I literally LOL’d out loud (isn’t that what you’re supposed to do?) when word trickled out late Monday night that the Orioles got bent over by the Oakland A’s in their deal involving Jim Johnson.
How could you not snicker at Dan Duquette getting one-upped by the A’s of all people?
The Orioles got fleeced on Monday night for one reason: Every single team in the major leagues knew they weren’t going to pay Jim Johnson the $10 million salary his one-year tender would have required.
You knew it. I knew it. And if dummies like you and I knew it, smart baseball people in St. Louis, Boston, Tampa Bay and Oakland certainly knew it.
How did we all “know it”?
Because it’s the Orioles.
I can hear the conversation now between DD and any other general manager in the big leagues last Tuesday.
“Hey…it’s Dan Duquette in Baltimore. We have Jim Johnson available…and we’d like a really good player or decent AAA prospect for him.”
Other team’s GM — “Why would I give you anything in return for Jim Johnson? He’s due to make $10 million next season. We all know you’re not going to tender him a contract next week at the deadline. Call us back when you’re ready to take a bag of balls for him.”
When it comes to matters involving money, they’re almost always going to throw up on themselves.
Meanwhile, they’ll be getting a new $27 million check this March as part of baseball’s mega-mother TV deal that gives each MLB team a total of $54 million in 2014 (last week I wrote it was $51 million but the number has officially been established by MLB at $54 mil).
I assume Tommy Hunter will be given the ball now and “groomed” to be the team’s new closer.
Good-freakin’-luck with that.
Or, maybe they’ll give 36-year old Grant Balfour – the now-ex Oakland closer – a two-year deal at $7.5 million per-year. Wouldn’t that be so “O’s like”? Let the incumbent go because you’re digging in and refusing to pay $10 million for one season, but give a guy six years older an additional five million on the books because he’s “cheaper” for one season.
Back to the deal constructed by Billy Beane and the A’s.
Like the rest of the country paying attention, Beane knew the Orioles weren’t going to pay $10 million for Johnson’s services. They only have two players on the roster currently who make more than $10 million (Jones and Markakis) and, faced with the prospect of having to give Chris Davis $13 million or more in arbitration, they just couldn’t handle ONE more guy making upwards of ten mil per-season. Right? Right.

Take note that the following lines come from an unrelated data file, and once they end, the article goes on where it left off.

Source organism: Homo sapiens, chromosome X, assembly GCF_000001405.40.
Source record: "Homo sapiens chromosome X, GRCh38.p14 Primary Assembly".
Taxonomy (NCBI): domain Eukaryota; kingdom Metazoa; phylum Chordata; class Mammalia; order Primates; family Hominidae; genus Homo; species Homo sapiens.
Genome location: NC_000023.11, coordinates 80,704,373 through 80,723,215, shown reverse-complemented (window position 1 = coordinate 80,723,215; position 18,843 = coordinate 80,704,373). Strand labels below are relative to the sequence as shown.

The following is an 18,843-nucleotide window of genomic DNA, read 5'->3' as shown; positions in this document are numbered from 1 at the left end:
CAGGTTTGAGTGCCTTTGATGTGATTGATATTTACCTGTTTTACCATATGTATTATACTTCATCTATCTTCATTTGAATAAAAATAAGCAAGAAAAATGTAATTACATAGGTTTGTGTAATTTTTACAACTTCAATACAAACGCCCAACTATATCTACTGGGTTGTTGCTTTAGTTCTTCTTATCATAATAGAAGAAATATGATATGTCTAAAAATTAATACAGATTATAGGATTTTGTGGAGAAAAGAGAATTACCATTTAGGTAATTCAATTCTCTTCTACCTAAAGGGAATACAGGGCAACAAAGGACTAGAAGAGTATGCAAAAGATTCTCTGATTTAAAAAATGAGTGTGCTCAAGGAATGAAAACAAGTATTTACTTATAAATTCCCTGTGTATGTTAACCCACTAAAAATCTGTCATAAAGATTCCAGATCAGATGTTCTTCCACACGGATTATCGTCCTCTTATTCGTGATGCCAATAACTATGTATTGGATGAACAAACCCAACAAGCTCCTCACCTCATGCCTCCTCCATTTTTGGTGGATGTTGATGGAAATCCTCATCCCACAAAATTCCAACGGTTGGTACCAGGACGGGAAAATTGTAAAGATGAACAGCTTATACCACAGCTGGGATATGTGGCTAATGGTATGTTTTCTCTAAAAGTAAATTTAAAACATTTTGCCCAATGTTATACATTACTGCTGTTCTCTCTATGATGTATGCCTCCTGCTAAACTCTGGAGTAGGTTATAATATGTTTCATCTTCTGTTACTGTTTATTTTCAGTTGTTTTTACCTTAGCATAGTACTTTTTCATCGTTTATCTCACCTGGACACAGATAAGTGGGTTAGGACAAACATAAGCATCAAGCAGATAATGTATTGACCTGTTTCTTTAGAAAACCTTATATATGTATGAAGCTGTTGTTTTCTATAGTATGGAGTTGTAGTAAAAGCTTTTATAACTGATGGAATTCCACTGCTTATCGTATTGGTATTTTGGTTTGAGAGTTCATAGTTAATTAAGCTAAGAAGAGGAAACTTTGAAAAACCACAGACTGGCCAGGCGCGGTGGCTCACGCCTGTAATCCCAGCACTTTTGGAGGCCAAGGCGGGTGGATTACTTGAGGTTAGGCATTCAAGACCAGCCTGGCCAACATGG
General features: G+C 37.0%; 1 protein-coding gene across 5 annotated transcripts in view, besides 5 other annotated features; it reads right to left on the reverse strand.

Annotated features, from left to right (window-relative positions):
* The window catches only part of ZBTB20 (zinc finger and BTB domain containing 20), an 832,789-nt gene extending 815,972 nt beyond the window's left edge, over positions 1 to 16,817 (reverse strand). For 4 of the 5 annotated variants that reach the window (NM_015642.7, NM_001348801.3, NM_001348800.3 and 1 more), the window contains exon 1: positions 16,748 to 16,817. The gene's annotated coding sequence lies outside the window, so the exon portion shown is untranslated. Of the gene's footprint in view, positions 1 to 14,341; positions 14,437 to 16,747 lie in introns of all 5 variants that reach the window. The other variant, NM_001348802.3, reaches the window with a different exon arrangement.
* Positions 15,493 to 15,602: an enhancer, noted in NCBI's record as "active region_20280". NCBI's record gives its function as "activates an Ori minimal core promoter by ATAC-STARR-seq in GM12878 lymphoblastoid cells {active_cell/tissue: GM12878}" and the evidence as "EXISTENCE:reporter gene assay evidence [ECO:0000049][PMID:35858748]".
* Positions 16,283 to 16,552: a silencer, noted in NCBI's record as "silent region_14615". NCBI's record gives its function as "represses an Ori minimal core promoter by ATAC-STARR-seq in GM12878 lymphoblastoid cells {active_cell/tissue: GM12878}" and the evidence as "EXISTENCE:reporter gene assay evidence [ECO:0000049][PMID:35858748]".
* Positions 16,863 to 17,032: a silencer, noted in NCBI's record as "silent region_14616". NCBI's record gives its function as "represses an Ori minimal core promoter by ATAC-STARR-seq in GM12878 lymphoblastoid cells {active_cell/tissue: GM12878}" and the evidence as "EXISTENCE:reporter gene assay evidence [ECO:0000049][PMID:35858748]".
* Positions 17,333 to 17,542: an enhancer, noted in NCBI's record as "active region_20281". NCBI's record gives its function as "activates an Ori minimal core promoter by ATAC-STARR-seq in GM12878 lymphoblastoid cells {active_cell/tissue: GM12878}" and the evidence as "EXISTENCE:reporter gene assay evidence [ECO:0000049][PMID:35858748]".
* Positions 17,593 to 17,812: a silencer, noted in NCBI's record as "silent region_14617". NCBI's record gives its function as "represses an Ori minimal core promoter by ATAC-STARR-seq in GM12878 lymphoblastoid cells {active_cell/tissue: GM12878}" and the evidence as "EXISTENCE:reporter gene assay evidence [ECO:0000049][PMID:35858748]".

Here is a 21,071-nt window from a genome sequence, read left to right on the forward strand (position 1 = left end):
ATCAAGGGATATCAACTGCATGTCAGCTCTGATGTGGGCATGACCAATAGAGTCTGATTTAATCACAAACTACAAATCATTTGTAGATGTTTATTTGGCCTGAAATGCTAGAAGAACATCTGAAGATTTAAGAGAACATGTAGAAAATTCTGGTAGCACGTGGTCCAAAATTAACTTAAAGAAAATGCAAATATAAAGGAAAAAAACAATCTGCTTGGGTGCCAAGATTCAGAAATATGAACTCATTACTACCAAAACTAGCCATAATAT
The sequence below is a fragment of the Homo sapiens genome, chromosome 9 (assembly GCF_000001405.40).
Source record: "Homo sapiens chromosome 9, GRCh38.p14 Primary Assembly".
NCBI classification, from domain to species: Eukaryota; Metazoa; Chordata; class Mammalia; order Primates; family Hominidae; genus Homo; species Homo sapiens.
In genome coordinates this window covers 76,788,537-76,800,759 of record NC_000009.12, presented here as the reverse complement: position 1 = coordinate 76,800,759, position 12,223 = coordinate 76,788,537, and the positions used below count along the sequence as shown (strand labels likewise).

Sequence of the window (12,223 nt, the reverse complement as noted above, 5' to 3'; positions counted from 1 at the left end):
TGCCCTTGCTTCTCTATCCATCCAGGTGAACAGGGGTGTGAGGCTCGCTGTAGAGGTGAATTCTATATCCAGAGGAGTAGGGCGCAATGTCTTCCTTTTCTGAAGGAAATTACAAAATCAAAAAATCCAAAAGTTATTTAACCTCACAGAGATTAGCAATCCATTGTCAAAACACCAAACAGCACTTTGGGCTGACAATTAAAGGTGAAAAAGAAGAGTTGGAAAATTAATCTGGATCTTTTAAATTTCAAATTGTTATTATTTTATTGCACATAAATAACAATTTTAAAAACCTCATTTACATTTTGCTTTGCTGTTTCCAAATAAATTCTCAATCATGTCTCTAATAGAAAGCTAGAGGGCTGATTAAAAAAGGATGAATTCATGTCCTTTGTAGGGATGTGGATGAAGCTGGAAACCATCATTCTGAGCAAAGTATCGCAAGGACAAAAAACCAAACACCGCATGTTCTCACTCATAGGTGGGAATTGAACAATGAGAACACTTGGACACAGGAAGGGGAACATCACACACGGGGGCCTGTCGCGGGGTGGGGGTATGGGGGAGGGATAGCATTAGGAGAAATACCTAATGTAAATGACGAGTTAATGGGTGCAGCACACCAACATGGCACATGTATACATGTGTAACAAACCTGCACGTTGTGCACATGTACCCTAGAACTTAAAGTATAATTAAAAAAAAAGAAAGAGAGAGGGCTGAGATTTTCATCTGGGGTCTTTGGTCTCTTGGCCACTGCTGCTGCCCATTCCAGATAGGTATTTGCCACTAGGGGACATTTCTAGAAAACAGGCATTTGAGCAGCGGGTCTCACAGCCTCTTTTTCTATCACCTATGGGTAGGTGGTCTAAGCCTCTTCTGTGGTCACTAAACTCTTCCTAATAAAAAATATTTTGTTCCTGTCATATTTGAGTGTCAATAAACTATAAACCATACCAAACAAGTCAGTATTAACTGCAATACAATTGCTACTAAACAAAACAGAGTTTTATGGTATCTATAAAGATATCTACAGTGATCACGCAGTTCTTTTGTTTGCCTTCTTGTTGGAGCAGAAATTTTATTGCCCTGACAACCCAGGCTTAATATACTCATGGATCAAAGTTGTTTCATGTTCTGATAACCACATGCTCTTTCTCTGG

So, knowing the Orioles weren’t paying Johnson, the A’s bent them over, sending some guy named Jemile Weeks (yeah, I know you’ve never heard of him — neither has anyone else) and the always exciting “player to be named later” for one of the American League’s most productive closers over the last two seasons.
Wait, I know what you’re thinking…”But, Drew, Weeks has upside…”
“Upside”. It’s a word that Duquette and the O’s cuddle up next to – naked – with the fireplace burning and a bottle of Boone’s Farm within arm’s reach.
“Upside”. A word the Orioles are so intimately familiar with when it comes to taking a gamble on players, they’re buying stock in home pregnancy kits.
What a joke they’ve become.
Wait…did I write “become”? This isn’t new. The Orioles always choose “don’t pay the player” over “pay the player”.
Of course, because you ALWAYS have to mention this, the Orioles COULD be trying to stockpile a bunch of money for the big moment this winter when they fork over a Brinks Trick for one of the game’s talented free agents like Shin-Soo Choo.
Yeah — “and if you like your plan, you can keep your plan…”
I’d love to be wrong, and frankly, the Orioles SHOULD prove all of us wrong by spending some of that $54 million in TV money (plus the $35 mil or so they give themselves from MASN), but I won’t be wrong.
They dumped Jim Johnson on Monday night because they didn’t want to pay him $10 million in 2014. The guy they got in exchange has four more career home runs as you, me, your neighbor’s boss and the guy who took your money at the Royal Farms register this morning.
And, because the whole world knows how frugal they are, no one was at the poker table to play with Duquette when he showed up at 11pm.
Except for Billy Beane.
Oh, and while the Orioles were busy getting exposed, their business partners in Washington D.C. who actually are trying to win picked up a nice starting pitcher on Monday night, acquiring Doug Fister from the Tigers for bucket of balls and a journeyman named Steve Lombardozzi.
The Nationals picked up Doug Fister on Monday night to bolster their rotation.
The Orioles dumped $10 million in salary.